Rex Murphy: This is not a standard downturn. And Albertans are not whining - National Post
There has never been so concentrated and focused an attack on any industry that equals the relentless propagandist denigration of the Alberta oilsands
"There’s been a curious turn in some of the press commentary on what we may call the Alberta situation — references to “whining” and “complaining,” reminders that other regions have had “downturns,” too, claims that Albertans themselves have been careless in the management of their main industry. Some have actually expressed satisfaction that the province may be forced by its current dilemma to seek alternate sources for its economy, along the vaporous trail of the New Green Economy — whatever that strange beast is supposed to be.
Some of this is baiting, some of it is ignorance, and all of it, in the light of tensions that now exist out West, is perilous. This is not a time to wind up people who are already fully wound up. ...
Then of course there is the other great difference in the woes of Alberta. And that is the conscious and methodical obstruction of the current federal government to getting Alberta’s product to world markets.
The key element of Alberta’s distress lives in the No. 1, frantically trumpeted, and ever-so-virtuously exhaled policy priority of the Trudeau environmentalist government. Climate change is its very favourite, top-of-mind, most to be bragged about, highest virtue-signalling issue. That leads to a contradiction between its national leadership and its international pretensions. Which one will it fight to win a medal for: climate change or Alberta oil?
Let us be plain: this is a government that doesn’t like oil and gas. This is a government that cancels, impedes and regulates into submission every effort to allow the principal industry of a province — and arguably the nation — to continue, thrive or expand.
Let’s point the needle to true North. The Trudeau government’s obsession with its fantasy of being a global warming champion is and has been in direct and impassable conflict with the Alberta economy. You can pose as the Galahad of climate change, waltz in Paris and Rio, but only at the cost of damning the Alberta oil and gas industry. The mandarins of central Canada, and the parliamentary caucus of the Liberal government, at best, see Alberta oil and gas as an impediment to, a blotch on, their passionate desire to be the toast of the eco saints.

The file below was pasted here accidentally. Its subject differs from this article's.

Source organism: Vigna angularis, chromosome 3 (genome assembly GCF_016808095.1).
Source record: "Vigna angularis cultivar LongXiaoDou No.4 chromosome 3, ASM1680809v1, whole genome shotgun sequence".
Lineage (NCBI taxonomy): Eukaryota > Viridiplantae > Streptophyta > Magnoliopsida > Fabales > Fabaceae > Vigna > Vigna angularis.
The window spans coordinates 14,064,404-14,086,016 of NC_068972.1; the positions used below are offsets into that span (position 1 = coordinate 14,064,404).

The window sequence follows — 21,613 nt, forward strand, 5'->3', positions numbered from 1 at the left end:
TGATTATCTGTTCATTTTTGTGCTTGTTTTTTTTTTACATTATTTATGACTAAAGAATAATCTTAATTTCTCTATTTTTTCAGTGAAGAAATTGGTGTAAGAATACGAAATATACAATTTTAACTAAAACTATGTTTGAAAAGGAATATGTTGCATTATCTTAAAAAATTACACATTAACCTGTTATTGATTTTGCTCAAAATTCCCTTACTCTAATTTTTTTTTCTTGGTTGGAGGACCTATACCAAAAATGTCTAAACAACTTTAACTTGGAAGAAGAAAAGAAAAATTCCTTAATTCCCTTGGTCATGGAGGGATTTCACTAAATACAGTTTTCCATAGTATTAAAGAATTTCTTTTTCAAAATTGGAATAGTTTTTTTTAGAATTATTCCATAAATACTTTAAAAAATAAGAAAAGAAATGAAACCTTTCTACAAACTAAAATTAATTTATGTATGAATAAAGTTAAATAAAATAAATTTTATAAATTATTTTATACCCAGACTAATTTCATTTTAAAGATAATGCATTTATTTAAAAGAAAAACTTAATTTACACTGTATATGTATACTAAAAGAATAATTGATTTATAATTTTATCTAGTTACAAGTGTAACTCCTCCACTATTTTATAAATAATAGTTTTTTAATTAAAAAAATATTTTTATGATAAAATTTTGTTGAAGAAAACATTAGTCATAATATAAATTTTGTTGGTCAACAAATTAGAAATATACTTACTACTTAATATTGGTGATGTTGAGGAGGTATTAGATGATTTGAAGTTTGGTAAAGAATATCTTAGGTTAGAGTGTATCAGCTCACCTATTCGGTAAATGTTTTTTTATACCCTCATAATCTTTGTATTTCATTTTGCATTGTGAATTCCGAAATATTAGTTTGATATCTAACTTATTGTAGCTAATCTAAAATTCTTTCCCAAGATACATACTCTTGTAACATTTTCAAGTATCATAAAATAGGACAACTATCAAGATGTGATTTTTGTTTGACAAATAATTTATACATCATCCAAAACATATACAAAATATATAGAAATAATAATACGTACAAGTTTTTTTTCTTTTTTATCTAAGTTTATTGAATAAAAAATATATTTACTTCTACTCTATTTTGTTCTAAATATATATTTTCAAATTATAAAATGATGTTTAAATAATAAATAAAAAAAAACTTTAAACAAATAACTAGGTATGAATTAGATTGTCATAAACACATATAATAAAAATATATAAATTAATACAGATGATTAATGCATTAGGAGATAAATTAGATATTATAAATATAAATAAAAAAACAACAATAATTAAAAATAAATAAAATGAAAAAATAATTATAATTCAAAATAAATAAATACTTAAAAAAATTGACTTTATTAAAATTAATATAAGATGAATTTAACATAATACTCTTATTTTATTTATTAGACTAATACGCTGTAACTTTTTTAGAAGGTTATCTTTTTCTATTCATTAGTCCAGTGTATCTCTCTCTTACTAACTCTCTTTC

So no. This is not a standard downturn. And Albertans are not whining. They are, after an exhausting decade of downturn, outside attack, a fire in Fort Mac and an obstructionist and hostile Ottawa, finally weary — even to anger — that they remain unthanked for their contributions to Canada, sick of seeing their industry maligned and targeted, and reluctantly asking questions that go to the centre of their being in the Confederation.
One point should be made: should there be a separatist movement in Alberta, and one is in its infancy, it differs fundamentally from separatism in Quebec. Quebec’s is a willing, a desired separation, for those who espouse the cause. Those in Alberta who are thinking separatist thoughts, and who have separatist feelings, are doing so only because they have been driven, reluctantly and in sorrow, to the thought that separation might be the only way to achieve fair dealing from a careless national government and a blithe indifference from centrist mentalities."